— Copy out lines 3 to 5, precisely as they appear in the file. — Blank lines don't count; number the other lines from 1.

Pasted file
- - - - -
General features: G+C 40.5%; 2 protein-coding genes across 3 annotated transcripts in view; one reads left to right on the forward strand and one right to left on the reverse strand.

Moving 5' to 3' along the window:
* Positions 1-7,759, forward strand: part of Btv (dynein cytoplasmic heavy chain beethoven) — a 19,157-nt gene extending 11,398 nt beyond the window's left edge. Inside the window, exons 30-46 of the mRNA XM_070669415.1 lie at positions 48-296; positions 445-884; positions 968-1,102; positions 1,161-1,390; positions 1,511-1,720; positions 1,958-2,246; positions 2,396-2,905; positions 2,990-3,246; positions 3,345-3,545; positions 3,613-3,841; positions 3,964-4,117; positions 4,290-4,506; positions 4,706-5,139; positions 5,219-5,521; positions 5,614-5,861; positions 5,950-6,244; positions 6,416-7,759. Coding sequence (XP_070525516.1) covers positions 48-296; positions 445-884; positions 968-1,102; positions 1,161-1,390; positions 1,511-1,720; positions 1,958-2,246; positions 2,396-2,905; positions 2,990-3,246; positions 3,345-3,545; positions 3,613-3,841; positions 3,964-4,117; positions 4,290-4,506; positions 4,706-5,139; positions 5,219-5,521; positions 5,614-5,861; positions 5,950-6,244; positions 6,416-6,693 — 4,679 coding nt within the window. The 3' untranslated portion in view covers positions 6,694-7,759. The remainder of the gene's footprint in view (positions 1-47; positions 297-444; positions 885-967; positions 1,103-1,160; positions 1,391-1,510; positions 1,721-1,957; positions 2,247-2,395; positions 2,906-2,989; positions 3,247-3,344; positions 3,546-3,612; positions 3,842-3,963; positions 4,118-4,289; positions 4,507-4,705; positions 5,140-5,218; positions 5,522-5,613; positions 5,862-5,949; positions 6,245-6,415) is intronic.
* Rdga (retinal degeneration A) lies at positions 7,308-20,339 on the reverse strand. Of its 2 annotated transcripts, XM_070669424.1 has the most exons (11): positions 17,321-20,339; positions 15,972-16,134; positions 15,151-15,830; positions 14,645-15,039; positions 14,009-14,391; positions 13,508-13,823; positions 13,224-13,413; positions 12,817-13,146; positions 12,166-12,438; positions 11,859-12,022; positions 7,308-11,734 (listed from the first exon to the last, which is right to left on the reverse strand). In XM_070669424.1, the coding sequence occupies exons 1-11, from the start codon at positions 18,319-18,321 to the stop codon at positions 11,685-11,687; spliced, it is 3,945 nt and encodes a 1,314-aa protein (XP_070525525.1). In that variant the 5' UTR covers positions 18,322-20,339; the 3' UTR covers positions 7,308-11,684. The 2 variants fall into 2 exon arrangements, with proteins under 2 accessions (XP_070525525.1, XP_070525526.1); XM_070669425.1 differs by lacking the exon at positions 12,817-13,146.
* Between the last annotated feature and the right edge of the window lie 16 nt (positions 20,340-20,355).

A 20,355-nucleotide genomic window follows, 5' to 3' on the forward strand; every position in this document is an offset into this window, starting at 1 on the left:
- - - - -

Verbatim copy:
* Positions 1-7,759, forward strand: part of Btv (dynein cytoplasmic heavy chain beethoven) — a 19,157-nt gene extending 11,398 nt beyond the window's left edge. Inside the window, exons 30-46 of the mRNA XM_070669415.1 lie at positions 48-296; positions 445-884; positions 968-1,102; positions 1,161-1,390; positions 1,511-1,720; positions 1,958-2,246; positions 2,396-2,905; positions 2,990-3,246; positions 3,345-3,545; positions 3,613-3,841; positions 3,964-4,117; positions 4,290-4,506; positions 4,706-5,139; positions 5,219-5,521; positions 5,614-5,861; positions 5,950-6,244; positions 6,416-7,759. Coding sequence (XP_070525516.1) covers positions 48-296; positions 445-884; positions 968-1,102; positions 1,161-1,390; positions 1,511-1,720; positions 1,958-2,246; positions 2,396-2,905; positions 2,990-3,246; positions 3,345-3,545; positions 3,613-3,841; positions 3,964-4,117; positions 4,290-4,506; positions 4,706-5,139; positions 5,219-5,521; positions 5,614-5,861; positions 5,950-6,244; positions 6,416-6,693 — 4,679 coding nt within the window. The 3' untranslated portion in view covers positions 6,694-7,759. The remainder of the gene's footprint in view (positions 1-47; positions 297-444; positions 885-967; positions 1,103-1,160; positions 1,391-1,510; positions 1,721-1,957; positions 2,247-2,395; positions 2,906-2,989; positions 3,247-3,344; positions 3,546-3,612; positions 3,842-3,963; positions 4,118-4,289; positions 4,507-4,705; positions 5,140-5,218; positions 5,522-5,613; positions 5,862-5,949; positions 6,245-6,415) is intronic.
* Rdga (retinal degeneration A) lies at positions 7,308-20,339 on the reverse strand. Of its 2 annotated transcripts, XM_070669424.1 has the most exons (11): positions 17,321-20,339; positions 15,972-16,134; positions 15,151-15,830; positions 14,645-15,039; positions 14,009-14,391; positions 13,508-13,823; positions 13,224-13,413; positions 12,817-13,146; positions 12,166-12,438; positions 11,859-12,022; positions 7,308-11,734 (listed from the first exon to the last, which is right to left on the reverse strand). In XM_070669424.1, the coding sequence occupies exons 1-11, from the start codon at positions 18,319-18,321 to the stop codon at positions 11,685-11,687; spliced, it is 3,945 nt and encodes a 1,314-aa protein (XP_070525525.1). In that variant the 5' UTR covers positions 18,322-20,339; the 3' UTR covers positions 7,308-11,684. The 2 variants fall into 2 exon arrangements, with proteins under 2 accessions (XP_070525525.1, XP_070525526.1); XM_070669425.1 differs by lacking the exon at positions 12,817-13,146.
* Between the last annotated feature and the right edge of the window lie 16 nt (positions 20,340-20,355).